This section introduces concepts, terms, and behavior that you need to be familiar with before attempting to replicate Yellowbrick databases.

System Requirements

Note the following requirements for setting up and using database replication:
  • You will need two Yellowbrick Data appliances to set up replication. However, you can also set up "loopback replication" into an aliased database on the same system where the source database resides.
  • You can replicate any number of databases from one appliance to another.
  • You can only create and maintain 1 replica per database.
  • Network connectivity must be established and maintained between the source and target systems (with SSL trust configured).
  • Chained replication is not supported. For example, you can replicate database A on appliance 1 to database B on appliance 2, but you cannot in turn replicate database B on appliance 2 to database C on appliance 3.
  • Source and target systems need not have the same topology. For example, you can replicate a database from a dual-chassis appliance to a single-chassis appliance or vice versa.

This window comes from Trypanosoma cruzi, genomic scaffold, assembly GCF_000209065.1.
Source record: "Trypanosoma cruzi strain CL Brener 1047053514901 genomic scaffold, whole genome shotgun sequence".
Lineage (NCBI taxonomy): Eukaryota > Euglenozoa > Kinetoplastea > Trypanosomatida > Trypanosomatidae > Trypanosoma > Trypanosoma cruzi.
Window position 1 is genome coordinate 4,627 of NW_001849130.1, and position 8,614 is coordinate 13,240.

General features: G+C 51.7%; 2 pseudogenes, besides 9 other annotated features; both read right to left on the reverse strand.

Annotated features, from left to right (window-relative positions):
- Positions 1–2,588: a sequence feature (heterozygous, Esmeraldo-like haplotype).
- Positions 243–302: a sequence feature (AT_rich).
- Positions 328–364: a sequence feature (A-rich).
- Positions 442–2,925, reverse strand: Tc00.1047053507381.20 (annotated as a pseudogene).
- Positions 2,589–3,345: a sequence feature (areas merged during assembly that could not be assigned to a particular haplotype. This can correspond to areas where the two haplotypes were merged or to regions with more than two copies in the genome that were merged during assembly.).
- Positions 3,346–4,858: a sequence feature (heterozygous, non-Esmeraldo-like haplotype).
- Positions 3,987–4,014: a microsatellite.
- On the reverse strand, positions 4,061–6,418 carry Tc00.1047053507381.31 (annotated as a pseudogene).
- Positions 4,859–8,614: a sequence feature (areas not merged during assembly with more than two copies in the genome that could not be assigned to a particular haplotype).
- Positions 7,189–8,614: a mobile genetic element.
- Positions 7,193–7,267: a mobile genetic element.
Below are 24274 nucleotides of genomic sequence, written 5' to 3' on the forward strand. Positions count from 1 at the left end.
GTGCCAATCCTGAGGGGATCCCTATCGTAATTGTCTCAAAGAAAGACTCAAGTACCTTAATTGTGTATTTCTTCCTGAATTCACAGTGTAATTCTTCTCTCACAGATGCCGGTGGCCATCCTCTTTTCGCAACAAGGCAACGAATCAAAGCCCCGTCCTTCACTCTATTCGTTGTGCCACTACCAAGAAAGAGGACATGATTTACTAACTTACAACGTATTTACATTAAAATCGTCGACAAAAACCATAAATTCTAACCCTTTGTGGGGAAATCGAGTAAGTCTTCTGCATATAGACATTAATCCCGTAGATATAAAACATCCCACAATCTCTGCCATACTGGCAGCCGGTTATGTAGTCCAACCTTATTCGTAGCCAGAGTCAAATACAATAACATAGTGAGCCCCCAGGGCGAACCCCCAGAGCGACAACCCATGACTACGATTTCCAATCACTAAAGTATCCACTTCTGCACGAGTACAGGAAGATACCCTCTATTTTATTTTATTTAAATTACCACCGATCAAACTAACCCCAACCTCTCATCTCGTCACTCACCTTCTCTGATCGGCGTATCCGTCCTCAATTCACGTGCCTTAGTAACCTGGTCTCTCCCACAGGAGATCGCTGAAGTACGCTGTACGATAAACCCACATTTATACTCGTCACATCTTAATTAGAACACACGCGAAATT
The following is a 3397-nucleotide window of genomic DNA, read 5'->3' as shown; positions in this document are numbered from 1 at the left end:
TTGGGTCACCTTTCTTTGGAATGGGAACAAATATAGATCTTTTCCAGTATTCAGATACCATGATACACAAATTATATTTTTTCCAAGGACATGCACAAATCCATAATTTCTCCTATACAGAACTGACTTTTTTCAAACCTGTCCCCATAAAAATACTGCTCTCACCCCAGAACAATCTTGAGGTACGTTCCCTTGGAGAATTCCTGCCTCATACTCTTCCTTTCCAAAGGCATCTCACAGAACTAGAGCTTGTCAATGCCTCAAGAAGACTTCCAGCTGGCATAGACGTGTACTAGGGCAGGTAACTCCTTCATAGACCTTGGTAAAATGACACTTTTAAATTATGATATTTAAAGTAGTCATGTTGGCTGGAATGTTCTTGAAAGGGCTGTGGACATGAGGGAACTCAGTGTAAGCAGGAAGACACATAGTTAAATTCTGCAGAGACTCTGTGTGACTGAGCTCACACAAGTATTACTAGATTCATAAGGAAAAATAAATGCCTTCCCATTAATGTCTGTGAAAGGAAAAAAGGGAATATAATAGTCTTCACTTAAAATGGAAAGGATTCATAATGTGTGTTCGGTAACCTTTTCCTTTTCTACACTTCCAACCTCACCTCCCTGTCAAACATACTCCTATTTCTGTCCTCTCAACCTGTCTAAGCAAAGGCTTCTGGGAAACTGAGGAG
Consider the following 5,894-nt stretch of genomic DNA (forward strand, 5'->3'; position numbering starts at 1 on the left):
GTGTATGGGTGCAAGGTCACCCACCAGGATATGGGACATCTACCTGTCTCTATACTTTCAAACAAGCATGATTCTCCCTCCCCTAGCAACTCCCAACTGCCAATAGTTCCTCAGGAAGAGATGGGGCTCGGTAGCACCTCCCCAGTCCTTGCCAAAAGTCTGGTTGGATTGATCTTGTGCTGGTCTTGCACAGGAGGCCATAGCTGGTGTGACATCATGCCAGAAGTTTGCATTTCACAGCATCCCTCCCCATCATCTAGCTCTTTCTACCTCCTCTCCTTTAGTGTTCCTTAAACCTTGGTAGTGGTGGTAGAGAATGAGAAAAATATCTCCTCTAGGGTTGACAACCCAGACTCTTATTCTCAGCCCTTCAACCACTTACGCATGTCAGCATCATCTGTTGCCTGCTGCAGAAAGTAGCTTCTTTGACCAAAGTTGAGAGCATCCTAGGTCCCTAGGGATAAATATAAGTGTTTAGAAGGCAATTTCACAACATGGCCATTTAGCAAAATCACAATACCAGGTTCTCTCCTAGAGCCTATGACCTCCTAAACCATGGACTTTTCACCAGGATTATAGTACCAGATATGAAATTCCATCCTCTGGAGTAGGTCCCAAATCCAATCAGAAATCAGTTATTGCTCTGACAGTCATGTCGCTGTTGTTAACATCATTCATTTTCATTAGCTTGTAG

What Is Replicated and When

A database replica belongs to a single database. Therefore, a replica maintains a copy of all of the database objects that the source database contains, including tables, views, sequences, and stored procedures. You can either include all schemas or exclude one or more schemas (this feature is also available for regular backup and restore operations).

In addition to database-specific objects, by default replication maintains users, roles, and their privileges and grants. However, superusers are not replicated. LDAP synchronization is supported from source to target and vice versa.

Replication is asynchronous; there is a short delay between a transaction commit in the source database and the moment when changes become visible in the target database. Replication occurs at regular intervals. You can set the interval initially when you create the replica, then modify it later if needed.

Replication Moving Parts